Amy Lee named a Pew Scholar in the Biomedical Sciences

Amy Lee in the labPhoto/Mike Lovett

Amy Lee

Assistant Professor of Biology Amy Si-Ying Lee has been named one of 22 Pew Scholars in the Biomedical Sciences by the Pew Charitable Trusts. The recognition and funding for promising early-career researchers is the latest award for Lee, who joined the Brandeis faculty in 2016.

“The funding from the Pew Charitable Trusts will be used to understand how incorrect gene regulation contributes to dysregulated cell growth such as in cancer. As junior faculty, I am especially appreciative to be awarded funding that supports creative and high-risk research and will allow my lab to pursue innovative research directions,” Lee said.

Each Pew Scholar receives a $300,000 grant over four years to advance their explorations of the biological mechanisms underpinning human health and disease. The scholars—all of whom have held assistant professor positions for three years or less—enter a vibrant community of researchers who have received awards from Pew since 1985. Current scholars meet annually to discuss their research, and exchange ideas with peers in fields outside of their own.

“The 2018 scholars bring fresh curiosity and insight to aspects of health and biology in critical need of investigation,” said Craig C. Mello, Ph.D., a 1995 Pew scholar, 2006 Nobel laureate in physiology or medicine, and chair of the national advisory committee for the scholars program. Mello is the chair of molecular medicine at the University of Massachusetts Medical School. “I’m excited to see their work invigorated by new resources and opportunities to collaborate with Pew’s community of nearly a thousand biomedical researchers.”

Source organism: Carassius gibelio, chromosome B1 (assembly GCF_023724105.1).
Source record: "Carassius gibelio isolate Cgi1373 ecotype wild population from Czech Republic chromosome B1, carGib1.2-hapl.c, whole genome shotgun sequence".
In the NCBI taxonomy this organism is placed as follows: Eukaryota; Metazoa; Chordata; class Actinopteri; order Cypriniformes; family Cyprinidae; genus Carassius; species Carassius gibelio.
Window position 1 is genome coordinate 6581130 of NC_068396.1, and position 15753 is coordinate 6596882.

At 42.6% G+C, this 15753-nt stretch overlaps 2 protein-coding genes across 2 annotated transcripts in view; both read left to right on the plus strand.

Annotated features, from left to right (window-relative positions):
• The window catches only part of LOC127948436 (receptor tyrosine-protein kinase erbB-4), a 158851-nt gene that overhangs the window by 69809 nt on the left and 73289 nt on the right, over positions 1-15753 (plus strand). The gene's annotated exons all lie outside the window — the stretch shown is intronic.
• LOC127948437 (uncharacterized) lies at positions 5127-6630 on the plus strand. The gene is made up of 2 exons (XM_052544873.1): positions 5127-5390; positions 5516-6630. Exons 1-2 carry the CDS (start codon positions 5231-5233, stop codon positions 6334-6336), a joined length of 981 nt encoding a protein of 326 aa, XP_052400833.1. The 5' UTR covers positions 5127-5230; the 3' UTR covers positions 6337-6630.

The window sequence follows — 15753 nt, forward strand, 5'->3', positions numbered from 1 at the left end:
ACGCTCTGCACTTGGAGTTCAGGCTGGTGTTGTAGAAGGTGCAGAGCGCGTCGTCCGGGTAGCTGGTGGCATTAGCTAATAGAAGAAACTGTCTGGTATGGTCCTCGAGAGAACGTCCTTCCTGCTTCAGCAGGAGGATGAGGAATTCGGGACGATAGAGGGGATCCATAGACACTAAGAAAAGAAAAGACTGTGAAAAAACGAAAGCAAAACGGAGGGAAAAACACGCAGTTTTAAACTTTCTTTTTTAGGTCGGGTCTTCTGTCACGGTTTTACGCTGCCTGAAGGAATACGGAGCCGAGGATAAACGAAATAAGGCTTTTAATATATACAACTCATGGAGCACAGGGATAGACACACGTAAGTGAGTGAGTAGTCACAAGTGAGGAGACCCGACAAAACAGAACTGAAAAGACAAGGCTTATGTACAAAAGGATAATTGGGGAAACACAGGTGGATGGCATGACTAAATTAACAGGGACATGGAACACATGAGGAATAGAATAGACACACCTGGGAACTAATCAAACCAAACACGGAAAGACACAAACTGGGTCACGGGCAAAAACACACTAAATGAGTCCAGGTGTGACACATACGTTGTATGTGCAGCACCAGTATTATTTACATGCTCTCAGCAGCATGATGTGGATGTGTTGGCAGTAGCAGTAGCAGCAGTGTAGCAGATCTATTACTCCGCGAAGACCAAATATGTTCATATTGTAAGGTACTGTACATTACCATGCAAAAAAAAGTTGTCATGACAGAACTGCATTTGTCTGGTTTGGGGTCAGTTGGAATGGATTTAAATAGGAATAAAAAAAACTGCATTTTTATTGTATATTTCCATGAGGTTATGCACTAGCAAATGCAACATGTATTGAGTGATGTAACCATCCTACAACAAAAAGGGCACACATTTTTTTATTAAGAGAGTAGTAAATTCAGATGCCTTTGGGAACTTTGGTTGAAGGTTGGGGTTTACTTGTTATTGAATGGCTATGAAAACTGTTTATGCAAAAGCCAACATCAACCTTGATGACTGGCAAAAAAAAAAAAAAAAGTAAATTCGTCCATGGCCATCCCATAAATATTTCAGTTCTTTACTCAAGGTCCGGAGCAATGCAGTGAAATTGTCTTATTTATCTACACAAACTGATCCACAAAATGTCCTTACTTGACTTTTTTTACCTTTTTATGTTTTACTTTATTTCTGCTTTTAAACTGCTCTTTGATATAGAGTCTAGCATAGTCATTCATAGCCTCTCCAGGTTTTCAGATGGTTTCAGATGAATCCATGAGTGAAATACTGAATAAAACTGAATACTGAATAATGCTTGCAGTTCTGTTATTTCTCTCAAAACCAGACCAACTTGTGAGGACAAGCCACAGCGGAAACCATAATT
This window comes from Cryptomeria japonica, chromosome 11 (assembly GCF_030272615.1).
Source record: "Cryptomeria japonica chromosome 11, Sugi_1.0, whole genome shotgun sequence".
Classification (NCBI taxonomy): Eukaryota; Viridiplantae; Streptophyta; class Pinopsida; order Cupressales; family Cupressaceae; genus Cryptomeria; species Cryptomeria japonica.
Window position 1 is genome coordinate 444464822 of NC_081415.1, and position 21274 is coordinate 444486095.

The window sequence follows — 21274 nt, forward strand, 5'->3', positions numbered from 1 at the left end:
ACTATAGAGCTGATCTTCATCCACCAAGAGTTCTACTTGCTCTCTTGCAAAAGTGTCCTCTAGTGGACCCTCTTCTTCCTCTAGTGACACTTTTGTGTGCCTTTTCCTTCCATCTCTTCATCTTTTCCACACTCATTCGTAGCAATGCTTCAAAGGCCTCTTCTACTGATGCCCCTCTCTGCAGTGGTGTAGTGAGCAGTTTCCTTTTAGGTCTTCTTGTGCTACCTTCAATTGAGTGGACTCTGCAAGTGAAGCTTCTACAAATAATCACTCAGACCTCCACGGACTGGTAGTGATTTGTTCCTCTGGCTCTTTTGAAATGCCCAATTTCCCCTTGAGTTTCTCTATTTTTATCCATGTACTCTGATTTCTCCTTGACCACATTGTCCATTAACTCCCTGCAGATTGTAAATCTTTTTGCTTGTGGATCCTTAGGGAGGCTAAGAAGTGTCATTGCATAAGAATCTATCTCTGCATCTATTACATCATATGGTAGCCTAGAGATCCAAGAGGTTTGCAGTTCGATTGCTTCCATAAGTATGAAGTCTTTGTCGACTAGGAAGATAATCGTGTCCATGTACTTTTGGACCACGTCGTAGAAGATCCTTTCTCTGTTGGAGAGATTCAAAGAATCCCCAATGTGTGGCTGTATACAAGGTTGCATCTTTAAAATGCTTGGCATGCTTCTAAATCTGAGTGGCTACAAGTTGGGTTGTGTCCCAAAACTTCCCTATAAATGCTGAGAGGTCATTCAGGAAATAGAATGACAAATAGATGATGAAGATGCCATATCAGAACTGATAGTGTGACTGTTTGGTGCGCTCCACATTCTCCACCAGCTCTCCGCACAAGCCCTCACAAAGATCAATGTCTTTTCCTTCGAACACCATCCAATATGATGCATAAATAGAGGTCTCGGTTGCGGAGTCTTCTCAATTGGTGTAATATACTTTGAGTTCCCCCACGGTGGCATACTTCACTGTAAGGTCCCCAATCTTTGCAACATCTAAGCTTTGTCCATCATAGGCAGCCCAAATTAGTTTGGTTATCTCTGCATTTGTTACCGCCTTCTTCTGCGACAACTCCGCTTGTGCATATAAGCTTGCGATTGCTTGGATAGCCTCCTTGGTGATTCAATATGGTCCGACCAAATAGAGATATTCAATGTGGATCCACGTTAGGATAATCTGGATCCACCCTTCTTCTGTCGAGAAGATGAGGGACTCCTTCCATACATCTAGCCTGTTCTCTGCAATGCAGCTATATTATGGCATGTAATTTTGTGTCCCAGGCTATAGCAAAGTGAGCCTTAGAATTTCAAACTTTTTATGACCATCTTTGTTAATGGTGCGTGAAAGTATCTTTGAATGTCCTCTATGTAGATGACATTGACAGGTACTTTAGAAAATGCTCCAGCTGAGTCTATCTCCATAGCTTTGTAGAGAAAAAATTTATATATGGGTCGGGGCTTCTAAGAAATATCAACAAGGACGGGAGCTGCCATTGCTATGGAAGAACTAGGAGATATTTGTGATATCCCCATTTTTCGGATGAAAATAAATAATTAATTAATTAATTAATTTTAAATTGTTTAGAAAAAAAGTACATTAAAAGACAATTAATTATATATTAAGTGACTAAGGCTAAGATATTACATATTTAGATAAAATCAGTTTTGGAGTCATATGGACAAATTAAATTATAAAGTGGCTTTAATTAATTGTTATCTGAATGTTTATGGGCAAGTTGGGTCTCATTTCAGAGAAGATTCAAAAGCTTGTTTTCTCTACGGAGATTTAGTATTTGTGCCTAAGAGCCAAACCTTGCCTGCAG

The Lee lab will investigate how cells become specialized by selecting which specific proteins they will produce. Although they may contain the same genetic information, different cell types in the body look and behave very differently—in large part because they make different proteins. The instructions for making these proteins are provided by molecules called messenger RNAs. As a postdoctoral fellow, Lee discovered that a protein complex called eIF3 selectively binds to particular messenger RNA molecules, thereby directing the synthesis of specific proteins.

Now, using a suite of cutting-edge techniques in biochemistry, cell and molecular biology, and computational and structural analyses, her lab will catalog the complete set of messenger RNAs recognized by eIF3 and analyze the sequences or structural features that distinguish them. The lab will also assess how depletion of eIF3 alters the development and proliferation of cells. Because eIF3 is overproduced in glioblastomas and breast and colon cancers, their findings could lead to the development of drugs that block the binding of eIF3 to messenger RNAs that promote inappropriate proliferation or malignant cell behavior.

Lee received a doctorate in virology in 2012 from Harvard University and completed postdoctoral training at the University of California, Berkeley. In 2017 she was awarded a Sloan Research Fellowship, the Charles H. Hood Foundation Child Health Research Award and was named a Searle Scholar.

This year’s Pew Scholars were selected from 184 nominations, each submitted by a leading academic or research institution in the United States. The 2018 awardees are working to solve biomedical puzzles including the development of cancers linked to viruses, how brain circuits enable verbal communication, and the ways in which the body senses and responds to external stimuli. The results of their research could provide new scientific foundations for potential treatments of metastatic cancer, infectious diseases, and psychiatric disorders.

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